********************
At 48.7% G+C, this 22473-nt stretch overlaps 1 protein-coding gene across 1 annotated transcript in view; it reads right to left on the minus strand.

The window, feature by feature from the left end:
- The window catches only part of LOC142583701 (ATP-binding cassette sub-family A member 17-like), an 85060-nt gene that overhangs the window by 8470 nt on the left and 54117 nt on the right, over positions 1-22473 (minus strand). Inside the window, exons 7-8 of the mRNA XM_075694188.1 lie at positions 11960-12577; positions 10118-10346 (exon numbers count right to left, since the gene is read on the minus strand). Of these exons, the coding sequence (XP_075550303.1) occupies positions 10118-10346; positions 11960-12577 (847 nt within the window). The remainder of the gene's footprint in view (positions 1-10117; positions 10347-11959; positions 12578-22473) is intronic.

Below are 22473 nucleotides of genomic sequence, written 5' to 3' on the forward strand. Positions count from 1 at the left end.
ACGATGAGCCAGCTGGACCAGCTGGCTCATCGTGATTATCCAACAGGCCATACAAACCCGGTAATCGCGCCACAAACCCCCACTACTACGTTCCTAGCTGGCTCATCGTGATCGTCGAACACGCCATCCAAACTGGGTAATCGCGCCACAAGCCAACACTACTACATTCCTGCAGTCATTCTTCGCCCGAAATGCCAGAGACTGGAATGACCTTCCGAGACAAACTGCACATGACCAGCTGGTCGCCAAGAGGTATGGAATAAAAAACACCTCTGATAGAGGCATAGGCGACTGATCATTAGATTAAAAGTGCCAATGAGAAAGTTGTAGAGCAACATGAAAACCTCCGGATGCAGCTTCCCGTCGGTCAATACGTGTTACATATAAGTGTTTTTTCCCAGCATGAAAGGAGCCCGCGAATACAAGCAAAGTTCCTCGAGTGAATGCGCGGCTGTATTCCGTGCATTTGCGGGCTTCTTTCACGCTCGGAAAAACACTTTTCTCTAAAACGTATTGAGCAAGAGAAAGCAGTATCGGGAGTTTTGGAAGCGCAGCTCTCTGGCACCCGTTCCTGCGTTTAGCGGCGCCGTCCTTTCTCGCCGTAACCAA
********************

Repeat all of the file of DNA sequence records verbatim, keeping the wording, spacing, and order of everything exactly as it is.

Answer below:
At 48.7% G+C, this 22473-nt stretch overlaps 1 protein-coding gene across 1 annotated transcript in view; it reads right to left on the minus strand.

The window, feature by feature from the left end:
- The window catches only part of LOC142583701 (ATP-binding cassette sub-family A member 17-like), an 85060-nt gene that overhangs the window by 8470 nt on the left and 54117 nt on the right, over positions 1-22473 (minus strand). Inside the window, exons 7-8 of the mRNA XM_075694188.1 lie at positions 11960-12577; positions 10118-10346 (exon numbers count right to left, since the gene is read on the minus strand). Of these exons, the coding sequence (XP_075550303.1) occupies positions 10118-10346; positions 11960-12577 (847 nt within the window). The remainder of the gene's footprint in view (positions 1-10117; positions 10347-11959; positions 12578-22473) is intronic.

Below are 22473 nucleotides of genomic sequence, written 5' to 3' on the forward strand. Positions count from 1 at the left end.
ACGATGAGCCAGCTGGACCAGCTGGCTCATCGTGATTATCCAACAGGCCATACAAACCCGGTAATCGCGCCACAAACCCCCACTACTACGTTCCTAGCTGGCTCATCGTGATCGTCGAACACGCCATCCAAACTGGGTAATCGCGCCACAAGCCAACACTACTACATTCCTGCAGTCATTCTTCGCCCGAAATGCCAGAGACTGGAATGACCTTCCGAGACAAACTGCACATGACCAGCTGGTCGCCAAGAGGTATGGAATAAAAAACACCTCTGATAGAGGCATAGGCGACTGATCATTAGATTAAAAGTGCCAATGAGAAAGTTGTAGAGCAACATGAAAACCTCCGGATGCAGCTTCCCGTCGGTCAATACGTGTTACATATAAGTGTTTTTTCCCAGCATGAAAGGAGCCCGCGAATACAAGCAAAGTTCCTCGAGTGAATGCGCGGCTGTATTCCGTGCATTTGCGGGCTTCTTTCACGCTCGGAAAAACACTTTTCTCTAAAACGTATTGAGCAAGAGAAAGCAGTATCGGGAGTTTTGGAAGCGCAGCTCTCTGGCACCCGTTCCTGCGTTTAGCGGCGCCGTCCTTTCTCGCCGTAACCAA